Opinions

Car shares needed

Smart car wearing a cowboy hat

BRENT CONSTANTIN ILLUSTRATION

The City of Calgary isn’t designed to be walkable, bikeable or easily traversed by transit. You’d think this would leave driving around the city as the smoothest way to travel, but as anyone who has ever tried to head south on Deerfoot at 4 p.m. on a snowy Friday in January can tell you, that’s definitely not the case.

Calgary’s newest city planning chief, Rollin Stanley, has suggested hitchhiking near high occupancy vehicle lanes to reduce the gridlock, but it’s not a solution that most people find acceptable. Waiting outside for an unreliable bus in -20 degree weather is bad enough, never mind waiting to hop in a car with whatever stranger is willing to stop for you.

Fortunately, two companies in Calgary are rising to the challenge. Car2Go, a German-based car sharing company that launched in Calgary in July, has a fleet of 200 smart cars spread out between Glenmore Trail to the south, 32nd Ave. to the north, and Sarcee and Blackfoot, to the west and east respectively. Membership sign-up is free at promotional events (they had a booth at SAIT’s Welcome Week in the Stan Grad building) and driving their cars costs 38 cents per minute.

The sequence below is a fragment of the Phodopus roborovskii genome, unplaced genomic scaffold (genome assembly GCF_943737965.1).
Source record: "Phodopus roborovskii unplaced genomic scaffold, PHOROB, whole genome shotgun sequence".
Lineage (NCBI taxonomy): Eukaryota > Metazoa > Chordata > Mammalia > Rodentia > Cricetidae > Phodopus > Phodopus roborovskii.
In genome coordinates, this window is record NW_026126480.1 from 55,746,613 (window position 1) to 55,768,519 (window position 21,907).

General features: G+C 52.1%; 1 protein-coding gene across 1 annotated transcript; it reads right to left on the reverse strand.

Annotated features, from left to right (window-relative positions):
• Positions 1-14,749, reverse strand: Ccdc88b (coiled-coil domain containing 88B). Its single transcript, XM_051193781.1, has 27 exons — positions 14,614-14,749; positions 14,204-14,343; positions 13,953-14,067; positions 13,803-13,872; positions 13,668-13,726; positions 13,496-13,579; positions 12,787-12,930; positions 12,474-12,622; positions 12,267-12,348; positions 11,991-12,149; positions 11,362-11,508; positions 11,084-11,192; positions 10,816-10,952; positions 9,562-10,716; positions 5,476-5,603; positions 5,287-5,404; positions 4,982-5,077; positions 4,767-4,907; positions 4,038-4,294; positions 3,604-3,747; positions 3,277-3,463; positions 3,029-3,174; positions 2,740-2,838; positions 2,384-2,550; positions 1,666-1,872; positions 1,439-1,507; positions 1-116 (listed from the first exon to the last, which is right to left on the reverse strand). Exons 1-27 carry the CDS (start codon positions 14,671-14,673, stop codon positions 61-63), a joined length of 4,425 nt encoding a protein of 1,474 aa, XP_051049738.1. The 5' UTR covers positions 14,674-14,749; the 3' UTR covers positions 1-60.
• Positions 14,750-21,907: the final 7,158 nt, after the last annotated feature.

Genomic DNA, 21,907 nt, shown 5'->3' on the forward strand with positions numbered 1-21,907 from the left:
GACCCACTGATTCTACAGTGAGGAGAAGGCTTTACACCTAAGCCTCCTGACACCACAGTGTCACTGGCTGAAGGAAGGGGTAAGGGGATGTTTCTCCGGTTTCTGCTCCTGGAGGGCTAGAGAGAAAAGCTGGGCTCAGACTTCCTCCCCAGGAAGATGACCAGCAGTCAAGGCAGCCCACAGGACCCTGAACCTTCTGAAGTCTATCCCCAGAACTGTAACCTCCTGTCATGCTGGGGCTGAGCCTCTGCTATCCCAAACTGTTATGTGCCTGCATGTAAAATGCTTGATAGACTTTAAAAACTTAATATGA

The service is growing rapidly, and many who sign up for it are unaware that Calgary has an alternative service. Calgary Carshare, a self-sustaining co-operative that has been around since 1999, has seven cars of different sizes. The service cost is $5.50 per hour before midnight, and is free afterwards until 8 a.m.

Both businesses do have problems. Calgary Carshare, has the benefit of being able to book a car in advance, but is greatly limited by its size. As for Car2Go, the rapid growth has come with problems. According to a recent piece by the CBC, members complain of issues such as their key cards not working, confusing parking rules, and lack of availability of cars in their area.

Hopefully, the success of Car2Go and Calgary Carshare opens the door for more creativity. We can’t exactly start from scratch and fix our messy transportation infrastructure, but we can find clever ways to circumvent pricey taxis, parking, gridlock, and long commutes. Car2Go has doubled its home area in the few months since it launched.

Another business, FastCab, an app that allows taxi drivers to go around their dispatchers and connect directly with the customer, has over 200 drivers using the service. Calgarians are starting to figure it out, and hopefully we’ll get even more innovative, without resorting to hitchhiking.

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